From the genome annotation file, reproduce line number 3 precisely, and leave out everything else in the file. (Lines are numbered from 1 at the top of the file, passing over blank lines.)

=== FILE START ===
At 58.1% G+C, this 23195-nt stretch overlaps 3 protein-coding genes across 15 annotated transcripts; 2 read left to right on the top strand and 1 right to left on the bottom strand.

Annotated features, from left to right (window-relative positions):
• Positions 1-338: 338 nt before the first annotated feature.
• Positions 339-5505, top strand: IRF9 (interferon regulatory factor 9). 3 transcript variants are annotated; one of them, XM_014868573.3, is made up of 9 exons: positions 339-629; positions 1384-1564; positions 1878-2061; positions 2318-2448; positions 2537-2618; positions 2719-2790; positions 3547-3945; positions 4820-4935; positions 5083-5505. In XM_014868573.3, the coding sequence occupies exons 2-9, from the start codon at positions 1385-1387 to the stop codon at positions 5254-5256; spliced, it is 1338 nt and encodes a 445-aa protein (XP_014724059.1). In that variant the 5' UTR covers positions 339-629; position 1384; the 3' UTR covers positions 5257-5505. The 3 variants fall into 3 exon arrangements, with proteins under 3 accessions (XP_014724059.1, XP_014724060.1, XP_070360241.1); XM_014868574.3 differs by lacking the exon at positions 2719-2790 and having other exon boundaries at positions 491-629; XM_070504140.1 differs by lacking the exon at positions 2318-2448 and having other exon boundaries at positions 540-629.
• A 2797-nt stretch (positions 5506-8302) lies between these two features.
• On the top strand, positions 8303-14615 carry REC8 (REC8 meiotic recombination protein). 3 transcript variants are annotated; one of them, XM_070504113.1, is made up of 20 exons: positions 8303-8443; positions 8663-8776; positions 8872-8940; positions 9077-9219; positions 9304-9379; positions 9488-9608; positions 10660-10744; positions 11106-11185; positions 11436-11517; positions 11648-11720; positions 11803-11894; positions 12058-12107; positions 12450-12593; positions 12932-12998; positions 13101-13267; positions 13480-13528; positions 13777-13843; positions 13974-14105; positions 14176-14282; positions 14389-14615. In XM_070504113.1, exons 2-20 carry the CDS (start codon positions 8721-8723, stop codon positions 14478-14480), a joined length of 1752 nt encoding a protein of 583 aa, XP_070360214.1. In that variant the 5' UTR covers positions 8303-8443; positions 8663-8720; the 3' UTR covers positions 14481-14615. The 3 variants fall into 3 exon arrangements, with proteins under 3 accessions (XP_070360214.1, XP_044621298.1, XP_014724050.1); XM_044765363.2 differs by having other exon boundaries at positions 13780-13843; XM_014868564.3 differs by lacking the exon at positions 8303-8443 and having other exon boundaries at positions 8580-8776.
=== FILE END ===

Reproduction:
• Positions 1-338: 338 nt before the first annotated feature.